AMST 301 Black Visual Aesthetics
Cross-listed with AFST 320-01 and FLST 310-02. The course will examine the construction and performance of "black" racial identities through various forms of visual culture. In the class, we will investigate how visual representations, technologies of vision, and the visual arts including specifically film and photography produced in North America (the U.S. Canada, and the Caribbean) and Europe have been used to create and transform the idea of "blackness" at specific historical moments. Specifically, we will look at the films of Sankofa Film and Video Collective, a pioneering group of young black British filmmakers; "blaxpolitations" films in the U.S.; and the work of various Caribbean film makers. In addition, the photography of African Americans James Van der Zee and Lorna Simpson, British-Nigerian Rotimi Fani-Kayode and Jamaican Albert Chong, among others, will be explored to examine the ways in which people of African descent have used visual means to call into question and subvert dominant racial, sexual, and gender categories and ideologies.

FLST 310 Black Visual Aesthetics
Cross-listed with AFST 320-01 and AMST 301-02. The course will examine the construction and performance of "black" racial identities through various forms of visual culture. In the class, we will investigate how visual representations, technologies of vision, and the visual arts including specifically film and photography produced in North America (the U.S. Canada, and the Caribbean) and Europe have been used to create and transform the idea of "blackness" at specific historical moments. Specifically, we will look at the films of Sankofa Film and Video Collective, a pioneering group of young black British filmmakers; "blaxpolitations" films in the U.S.; and the work of various Caribbean film makers. In addition, the photography of African Americans James Van der Zee and Lorna Simpson, British-Nigerian Rotimi Fani-Kayode and Jamaican Albert Chong, among others, will be explored to examine the ways in which people of African descent have used visual means to call into question and subvert dominant racial, sexual, and gender categories and ideologies.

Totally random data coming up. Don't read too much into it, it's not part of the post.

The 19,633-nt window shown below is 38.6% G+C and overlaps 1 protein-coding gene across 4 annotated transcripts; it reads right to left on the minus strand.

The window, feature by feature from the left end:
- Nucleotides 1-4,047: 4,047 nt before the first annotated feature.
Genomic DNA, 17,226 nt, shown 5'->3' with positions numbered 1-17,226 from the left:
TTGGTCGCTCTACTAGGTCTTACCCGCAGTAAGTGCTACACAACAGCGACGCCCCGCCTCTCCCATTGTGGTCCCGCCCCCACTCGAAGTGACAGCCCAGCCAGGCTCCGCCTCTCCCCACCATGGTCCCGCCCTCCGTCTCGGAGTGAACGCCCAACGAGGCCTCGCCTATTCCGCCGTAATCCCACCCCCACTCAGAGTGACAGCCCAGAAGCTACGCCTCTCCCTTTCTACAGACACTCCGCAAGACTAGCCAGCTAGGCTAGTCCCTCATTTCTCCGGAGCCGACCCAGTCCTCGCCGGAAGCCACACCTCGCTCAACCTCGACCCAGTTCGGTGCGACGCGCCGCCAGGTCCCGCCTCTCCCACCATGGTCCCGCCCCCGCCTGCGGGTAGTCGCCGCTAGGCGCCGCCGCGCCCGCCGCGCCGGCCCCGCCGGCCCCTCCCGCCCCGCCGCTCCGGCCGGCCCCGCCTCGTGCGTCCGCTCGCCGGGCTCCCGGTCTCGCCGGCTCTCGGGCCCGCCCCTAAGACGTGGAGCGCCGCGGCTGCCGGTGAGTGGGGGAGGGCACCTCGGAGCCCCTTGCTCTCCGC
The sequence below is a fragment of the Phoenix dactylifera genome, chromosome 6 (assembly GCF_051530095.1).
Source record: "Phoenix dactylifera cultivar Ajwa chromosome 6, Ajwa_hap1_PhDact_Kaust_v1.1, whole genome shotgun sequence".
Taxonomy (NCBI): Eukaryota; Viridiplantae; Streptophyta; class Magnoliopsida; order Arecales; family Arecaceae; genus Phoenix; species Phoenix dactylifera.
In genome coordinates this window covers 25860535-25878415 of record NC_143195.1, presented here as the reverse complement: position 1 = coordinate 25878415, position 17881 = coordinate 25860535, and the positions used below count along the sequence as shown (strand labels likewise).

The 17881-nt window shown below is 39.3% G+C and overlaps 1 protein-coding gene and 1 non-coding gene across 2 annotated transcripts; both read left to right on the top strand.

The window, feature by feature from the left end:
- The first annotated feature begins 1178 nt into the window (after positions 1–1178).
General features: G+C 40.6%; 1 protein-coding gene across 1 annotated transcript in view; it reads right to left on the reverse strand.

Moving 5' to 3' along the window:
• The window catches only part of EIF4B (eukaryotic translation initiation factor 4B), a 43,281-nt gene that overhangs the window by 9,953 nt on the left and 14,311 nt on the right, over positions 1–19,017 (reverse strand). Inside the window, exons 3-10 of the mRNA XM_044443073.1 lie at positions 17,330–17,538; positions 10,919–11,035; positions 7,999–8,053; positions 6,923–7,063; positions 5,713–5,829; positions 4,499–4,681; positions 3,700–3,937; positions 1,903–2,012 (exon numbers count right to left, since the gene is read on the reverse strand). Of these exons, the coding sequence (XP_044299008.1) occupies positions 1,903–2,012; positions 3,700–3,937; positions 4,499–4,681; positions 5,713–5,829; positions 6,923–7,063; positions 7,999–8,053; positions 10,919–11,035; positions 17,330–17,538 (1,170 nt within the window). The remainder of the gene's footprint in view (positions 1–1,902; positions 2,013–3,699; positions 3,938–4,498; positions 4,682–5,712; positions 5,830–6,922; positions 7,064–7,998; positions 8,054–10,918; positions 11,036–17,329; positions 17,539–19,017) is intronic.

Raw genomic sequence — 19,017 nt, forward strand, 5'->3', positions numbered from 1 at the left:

AFST 320 Black Visual Aesthetics
Cross-listed with AMST 301-02 and FLST 310-02. The course will examine the construction and performance of "black" racial identities through various forms of visual culture. In the class, we will investigate how visual representations, technologies of vision, and the visual arts including specifically film and photography produced in North America (the U.S. Canada, and the Caribbean) and Europe have been used to create and transform the idea of "blackness" at specific historical moments. Specifically, we will look at the films of Sankofa Film and Video Collective, a pioneering group of young black British filmmakers; "blaxpolitations" films in the U.S.; and the work of various Caribbean film makers. In addition, the photography of African Americans James Van der Zee and Lorna Simpson, British-Nigerian Rotimi Fani-Kayode and Jamaican Albert Chong, among others, will be explored to examine the ways in which people of African descent have used visual means to call into question and subvert dominant racial, sexual, and gender categories and ideologies.